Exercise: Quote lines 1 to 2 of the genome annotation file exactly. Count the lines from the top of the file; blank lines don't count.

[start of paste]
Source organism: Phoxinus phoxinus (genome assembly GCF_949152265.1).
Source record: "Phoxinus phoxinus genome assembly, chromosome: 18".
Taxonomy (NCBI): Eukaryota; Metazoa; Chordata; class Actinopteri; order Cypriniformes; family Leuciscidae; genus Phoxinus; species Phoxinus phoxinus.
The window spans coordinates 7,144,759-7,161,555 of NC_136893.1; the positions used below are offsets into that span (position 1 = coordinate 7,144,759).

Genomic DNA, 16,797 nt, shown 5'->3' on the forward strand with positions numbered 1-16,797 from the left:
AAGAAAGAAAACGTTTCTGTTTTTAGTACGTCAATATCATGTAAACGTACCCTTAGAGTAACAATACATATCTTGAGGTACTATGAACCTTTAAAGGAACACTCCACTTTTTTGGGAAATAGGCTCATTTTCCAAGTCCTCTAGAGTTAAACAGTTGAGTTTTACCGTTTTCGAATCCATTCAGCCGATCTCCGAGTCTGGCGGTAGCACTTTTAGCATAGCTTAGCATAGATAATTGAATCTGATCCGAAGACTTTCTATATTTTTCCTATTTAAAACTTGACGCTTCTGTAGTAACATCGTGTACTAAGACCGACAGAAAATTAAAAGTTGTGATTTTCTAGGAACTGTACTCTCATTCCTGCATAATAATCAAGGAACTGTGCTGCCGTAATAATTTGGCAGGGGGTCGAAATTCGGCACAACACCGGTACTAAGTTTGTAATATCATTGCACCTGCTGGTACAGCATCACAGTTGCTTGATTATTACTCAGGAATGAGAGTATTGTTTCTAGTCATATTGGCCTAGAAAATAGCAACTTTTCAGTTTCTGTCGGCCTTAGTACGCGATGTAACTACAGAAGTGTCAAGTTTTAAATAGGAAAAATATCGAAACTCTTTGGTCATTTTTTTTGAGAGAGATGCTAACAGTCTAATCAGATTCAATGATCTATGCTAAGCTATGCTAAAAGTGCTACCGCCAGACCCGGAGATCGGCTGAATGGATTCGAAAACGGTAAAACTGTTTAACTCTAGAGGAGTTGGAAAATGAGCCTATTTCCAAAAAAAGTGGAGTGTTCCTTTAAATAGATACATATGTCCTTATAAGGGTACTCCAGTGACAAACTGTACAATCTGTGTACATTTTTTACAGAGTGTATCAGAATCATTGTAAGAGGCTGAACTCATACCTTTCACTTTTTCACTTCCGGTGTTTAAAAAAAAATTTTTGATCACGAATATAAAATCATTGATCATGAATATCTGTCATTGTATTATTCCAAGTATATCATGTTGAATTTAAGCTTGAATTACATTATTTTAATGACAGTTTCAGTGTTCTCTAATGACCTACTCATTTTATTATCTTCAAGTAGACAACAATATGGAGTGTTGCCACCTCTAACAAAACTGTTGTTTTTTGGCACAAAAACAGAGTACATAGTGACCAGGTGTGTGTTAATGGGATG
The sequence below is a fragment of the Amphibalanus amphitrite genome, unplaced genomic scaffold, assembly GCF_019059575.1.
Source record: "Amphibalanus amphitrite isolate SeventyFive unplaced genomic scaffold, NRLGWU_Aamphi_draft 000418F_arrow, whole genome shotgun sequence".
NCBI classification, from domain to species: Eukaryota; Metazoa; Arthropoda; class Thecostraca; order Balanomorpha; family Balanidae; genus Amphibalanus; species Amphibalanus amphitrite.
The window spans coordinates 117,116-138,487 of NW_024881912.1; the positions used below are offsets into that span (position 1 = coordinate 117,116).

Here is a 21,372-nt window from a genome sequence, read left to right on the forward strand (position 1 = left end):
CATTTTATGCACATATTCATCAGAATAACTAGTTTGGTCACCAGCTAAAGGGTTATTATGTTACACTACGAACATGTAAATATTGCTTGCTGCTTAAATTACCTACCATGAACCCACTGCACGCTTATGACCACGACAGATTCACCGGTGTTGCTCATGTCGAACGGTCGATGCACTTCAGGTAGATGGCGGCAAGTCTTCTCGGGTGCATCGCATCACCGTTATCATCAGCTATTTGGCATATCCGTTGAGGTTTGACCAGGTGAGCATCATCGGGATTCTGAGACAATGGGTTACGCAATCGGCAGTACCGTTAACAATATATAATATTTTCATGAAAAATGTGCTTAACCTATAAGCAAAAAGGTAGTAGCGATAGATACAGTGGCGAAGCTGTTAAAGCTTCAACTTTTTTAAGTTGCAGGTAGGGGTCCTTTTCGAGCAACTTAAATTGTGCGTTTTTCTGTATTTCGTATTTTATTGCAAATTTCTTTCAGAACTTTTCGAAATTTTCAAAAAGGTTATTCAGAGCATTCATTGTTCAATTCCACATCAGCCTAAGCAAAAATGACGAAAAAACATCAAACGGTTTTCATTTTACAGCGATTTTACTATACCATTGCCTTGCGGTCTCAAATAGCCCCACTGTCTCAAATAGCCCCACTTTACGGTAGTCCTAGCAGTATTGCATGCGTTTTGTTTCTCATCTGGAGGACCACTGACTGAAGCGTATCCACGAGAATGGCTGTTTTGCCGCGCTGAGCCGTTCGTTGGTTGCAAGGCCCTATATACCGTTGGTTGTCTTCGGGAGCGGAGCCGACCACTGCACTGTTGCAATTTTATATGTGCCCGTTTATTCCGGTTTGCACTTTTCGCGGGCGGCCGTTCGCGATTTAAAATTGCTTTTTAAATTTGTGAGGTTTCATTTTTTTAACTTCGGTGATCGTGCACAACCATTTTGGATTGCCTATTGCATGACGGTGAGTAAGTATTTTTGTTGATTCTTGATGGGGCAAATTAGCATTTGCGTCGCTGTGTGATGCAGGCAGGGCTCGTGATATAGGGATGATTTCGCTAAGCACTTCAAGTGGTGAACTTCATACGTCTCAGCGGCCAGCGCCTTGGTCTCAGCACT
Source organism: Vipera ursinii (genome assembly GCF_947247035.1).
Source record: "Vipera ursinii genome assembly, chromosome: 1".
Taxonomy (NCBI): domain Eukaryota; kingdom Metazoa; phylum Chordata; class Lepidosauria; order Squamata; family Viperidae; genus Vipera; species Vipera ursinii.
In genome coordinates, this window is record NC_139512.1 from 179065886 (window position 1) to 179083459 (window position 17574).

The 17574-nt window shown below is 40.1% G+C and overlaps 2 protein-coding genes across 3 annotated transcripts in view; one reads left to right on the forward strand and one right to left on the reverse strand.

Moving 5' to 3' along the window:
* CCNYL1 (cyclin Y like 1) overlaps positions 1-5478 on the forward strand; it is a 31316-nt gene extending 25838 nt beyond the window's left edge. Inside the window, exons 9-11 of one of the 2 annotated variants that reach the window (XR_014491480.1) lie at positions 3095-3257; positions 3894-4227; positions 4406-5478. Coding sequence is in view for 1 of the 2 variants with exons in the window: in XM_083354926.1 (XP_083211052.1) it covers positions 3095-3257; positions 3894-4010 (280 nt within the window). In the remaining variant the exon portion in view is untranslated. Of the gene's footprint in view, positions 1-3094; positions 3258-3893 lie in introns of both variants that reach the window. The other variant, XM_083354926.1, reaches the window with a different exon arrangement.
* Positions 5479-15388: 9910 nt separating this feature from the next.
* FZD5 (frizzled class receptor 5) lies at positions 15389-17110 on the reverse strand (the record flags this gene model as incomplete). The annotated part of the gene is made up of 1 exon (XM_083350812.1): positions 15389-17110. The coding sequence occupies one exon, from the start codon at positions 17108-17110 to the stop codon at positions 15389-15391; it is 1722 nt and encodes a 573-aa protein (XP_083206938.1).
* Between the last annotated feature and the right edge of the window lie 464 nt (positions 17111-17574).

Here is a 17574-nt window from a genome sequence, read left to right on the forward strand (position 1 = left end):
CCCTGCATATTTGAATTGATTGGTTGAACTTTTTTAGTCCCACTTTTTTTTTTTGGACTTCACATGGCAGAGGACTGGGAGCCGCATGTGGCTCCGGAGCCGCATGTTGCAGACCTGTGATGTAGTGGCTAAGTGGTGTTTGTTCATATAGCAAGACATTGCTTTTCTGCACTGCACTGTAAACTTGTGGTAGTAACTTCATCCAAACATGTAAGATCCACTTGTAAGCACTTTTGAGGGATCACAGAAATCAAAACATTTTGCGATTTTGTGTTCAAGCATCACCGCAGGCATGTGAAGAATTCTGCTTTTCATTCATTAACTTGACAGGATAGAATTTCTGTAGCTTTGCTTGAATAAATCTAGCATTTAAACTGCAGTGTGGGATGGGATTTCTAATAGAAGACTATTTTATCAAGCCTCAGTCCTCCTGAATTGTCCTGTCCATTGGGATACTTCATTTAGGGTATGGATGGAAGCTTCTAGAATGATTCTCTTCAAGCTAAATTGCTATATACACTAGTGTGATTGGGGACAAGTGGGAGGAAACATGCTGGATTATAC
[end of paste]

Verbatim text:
Source organism: Phoxinus phoxinus (genome assembly GCF_949152265.1).
Source record: "Phoxinus phoxinus genome assembly, chromosome: 18".